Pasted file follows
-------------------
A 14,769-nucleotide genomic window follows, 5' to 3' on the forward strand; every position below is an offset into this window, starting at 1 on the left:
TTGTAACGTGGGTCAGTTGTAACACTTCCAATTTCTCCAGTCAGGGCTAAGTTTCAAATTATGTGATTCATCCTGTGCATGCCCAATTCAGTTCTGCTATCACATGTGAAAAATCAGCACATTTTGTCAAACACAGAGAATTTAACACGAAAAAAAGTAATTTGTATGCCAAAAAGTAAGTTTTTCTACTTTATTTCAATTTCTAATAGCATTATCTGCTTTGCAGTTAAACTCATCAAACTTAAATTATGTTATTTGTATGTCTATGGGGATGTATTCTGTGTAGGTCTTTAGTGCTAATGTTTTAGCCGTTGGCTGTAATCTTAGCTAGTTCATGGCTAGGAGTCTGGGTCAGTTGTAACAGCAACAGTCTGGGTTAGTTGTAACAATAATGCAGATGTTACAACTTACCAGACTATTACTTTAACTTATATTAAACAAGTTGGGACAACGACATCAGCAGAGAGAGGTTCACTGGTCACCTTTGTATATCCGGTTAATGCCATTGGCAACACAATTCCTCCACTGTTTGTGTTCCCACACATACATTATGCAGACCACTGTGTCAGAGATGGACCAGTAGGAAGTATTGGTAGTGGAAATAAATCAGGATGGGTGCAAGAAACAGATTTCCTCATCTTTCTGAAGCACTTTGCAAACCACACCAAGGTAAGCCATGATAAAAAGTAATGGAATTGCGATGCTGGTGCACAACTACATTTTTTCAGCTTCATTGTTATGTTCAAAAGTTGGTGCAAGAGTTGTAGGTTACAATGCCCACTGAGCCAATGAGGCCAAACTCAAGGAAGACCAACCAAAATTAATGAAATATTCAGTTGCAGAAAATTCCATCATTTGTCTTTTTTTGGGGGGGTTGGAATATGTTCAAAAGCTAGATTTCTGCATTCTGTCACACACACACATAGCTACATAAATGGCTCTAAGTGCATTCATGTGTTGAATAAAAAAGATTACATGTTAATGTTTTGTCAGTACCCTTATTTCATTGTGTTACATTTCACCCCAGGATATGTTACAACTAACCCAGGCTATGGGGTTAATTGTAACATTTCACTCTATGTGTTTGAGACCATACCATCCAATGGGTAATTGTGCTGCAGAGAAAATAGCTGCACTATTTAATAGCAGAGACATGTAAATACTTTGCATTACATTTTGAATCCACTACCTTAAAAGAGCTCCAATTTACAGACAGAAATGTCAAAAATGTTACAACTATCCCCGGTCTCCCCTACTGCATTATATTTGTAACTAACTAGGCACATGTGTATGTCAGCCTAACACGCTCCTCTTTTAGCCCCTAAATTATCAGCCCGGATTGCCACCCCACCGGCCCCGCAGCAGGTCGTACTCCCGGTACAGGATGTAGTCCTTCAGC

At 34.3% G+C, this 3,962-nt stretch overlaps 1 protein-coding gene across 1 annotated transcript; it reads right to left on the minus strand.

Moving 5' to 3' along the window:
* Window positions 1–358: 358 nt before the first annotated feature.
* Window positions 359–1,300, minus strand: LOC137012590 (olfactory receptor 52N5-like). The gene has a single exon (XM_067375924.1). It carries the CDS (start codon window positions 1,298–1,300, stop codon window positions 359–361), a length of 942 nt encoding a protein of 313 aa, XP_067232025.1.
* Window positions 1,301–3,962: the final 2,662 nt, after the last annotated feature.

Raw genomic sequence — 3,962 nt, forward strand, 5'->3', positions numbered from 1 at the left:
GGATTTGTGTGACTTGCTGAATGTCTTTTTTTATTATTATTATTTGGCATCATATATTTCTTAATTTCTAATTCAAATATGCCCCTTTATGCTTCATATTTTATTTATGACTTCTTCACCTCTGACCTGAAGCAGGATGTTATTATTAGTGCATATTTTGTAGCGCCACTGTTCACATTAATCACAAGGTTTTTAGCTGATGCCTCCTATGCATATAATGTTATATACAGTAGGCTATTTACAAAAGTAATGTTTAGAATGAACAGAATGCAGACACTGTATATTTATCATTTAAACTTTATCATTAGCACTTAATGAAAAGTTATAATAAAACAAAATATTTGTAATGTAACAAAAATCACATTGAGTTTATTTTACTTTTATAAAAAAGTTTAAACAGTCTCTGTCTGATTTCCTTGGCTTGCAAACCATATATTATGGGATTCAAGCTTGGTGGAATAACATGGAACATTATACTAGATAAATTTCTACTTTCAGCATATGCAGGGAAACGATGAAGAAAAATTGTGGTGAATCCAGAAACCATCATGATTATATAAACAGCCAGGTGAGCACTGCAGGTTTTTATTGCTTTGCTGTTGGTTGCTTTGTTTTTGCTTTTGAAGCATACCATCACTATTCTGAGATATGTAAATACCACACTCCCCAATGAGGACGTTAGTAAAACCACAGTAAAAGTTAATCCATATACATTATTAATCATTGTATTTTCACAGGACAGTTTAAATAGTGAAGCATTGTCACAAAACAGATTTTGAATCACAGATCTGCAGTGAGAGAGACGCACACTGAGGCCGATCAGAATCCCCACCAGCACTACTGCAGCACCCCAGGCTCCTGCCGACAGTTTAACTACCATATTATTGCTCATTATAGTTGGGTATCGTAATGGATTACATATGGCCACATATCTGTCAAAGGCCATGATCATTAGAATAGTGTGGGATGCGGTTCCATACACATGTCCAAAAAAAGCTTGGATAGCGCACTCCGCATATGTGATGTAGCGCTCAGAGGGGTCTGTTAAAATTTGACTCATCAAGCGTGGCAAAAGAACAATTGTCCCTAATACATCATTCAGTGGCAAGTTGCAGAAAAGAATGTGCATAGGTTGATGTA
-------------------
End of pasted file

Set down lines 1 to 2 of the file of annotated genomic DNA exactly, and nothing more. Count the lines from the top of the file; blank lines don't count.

A 14,769-nucleotide genomic window follows, 5' to 3' on the forward strand; every position below is an offset into this window, starting at 1 on the left:
TTGTAACGTGGGTCAGTTGTAACACTTCCAATTTCTCCAGTCAGGGCTAAGTTTCAAATTATGTGATTCATCCTGTGCATGCCCAATTCAGTTCTGCTATCACATGTGAAAAATCAGCACATTTTGTCAAACACAGAGAATTTAACACGAAAAAAAGTAATTTGTATGCCAAAAAGTAAGTTTTTCTACTTTATTTCAATTTCTAATAGCATTATCTGCTTTGCAGTTAAACTCATCAAACTTAAATTATGTTATTTGTATGTCTATGGGGATGTATTCTGTGTAGGTCTTTAGTGCTAATGTTTTAGCCGTTGGCTGTAATCTTAGCTAGTTCATGGCTAGGAGTCTGGGTCAGTTGTAACAGCAACAGTCTGGGTTAGTTGTAACAATAATGCAGATGTTACAACTTACCAGACTATTACTTTAACTTATATTAAACAAGTTGGGACAACGACATCAGCAGAGAGAGGTTCACTGGTCACCTTTGTATATCCGGTTAATGCCATTGGCAACACAATTCCTCCACTGTTTGTGTTCCCACACATACATTATGCAGACCACTGTGTCAGAGATGGACCAGTAGGAAGTATTGGTAGTGGAAATAAATCAGGATGGGTGCAAGAAACAGATTTCCTCATCTTTCTGAAGCACTTTGCAAACCACACCAAGGTAAGCCATGATAAAAAGTAATGGAATTGCGATGCTGGTGCACAACTACATTTTTTCAGCTTCATTGTTATGTTCAAAAGTTGGTGCAAGAGTTGTAGGTTACAATGCCCACTGAGCCAATGAGGCCAAACTCAAGGAAGACCAACCAAAATTAATGAAATATTCAGTTGCAGAAAATTCCATCATTTGTCTTTTTTTGGGGGGGTTGGAATATGTTCAAAAGCTAGATTTCTGCATTCTGTCACACACACACATAGCTACATAAATGGCTCTAAGTGCATTCATGTGTTGAATAAAAAAGATTACATGTTAATGTTTTGTCAGTACCCTTATTTCATTGTGTTACATTTCACCCCAGGATATGTTACAACTAACCCAGGCTATGGGGTTAATTGTAACATTTCACTCTATGTGTTTGAGACCATACCATCCAATGGGTAATTGTGCTGCAGAGAAAATAGCTGCACTATTTAATAGCAGAGACATGTAAATACTTTGCATTACATTTTGAATCCACTACCTTAAAAGAGCTCCAATTTACAGACAGAAATGTCAAAAATGTTACAACTATCCCCGGTCTCCCCTACTGCATTATATTTGTAACTAACTAGGCACATGTGTATGTCAGCCTAACACGCTCCTCTTTTAGCCCCTAAATTATCAGCCCGGATTGCCACCCCACCGGCCCCGCAGCAGGTCGTACTCCCGGTACAGGATGTAGTCCTTCAGC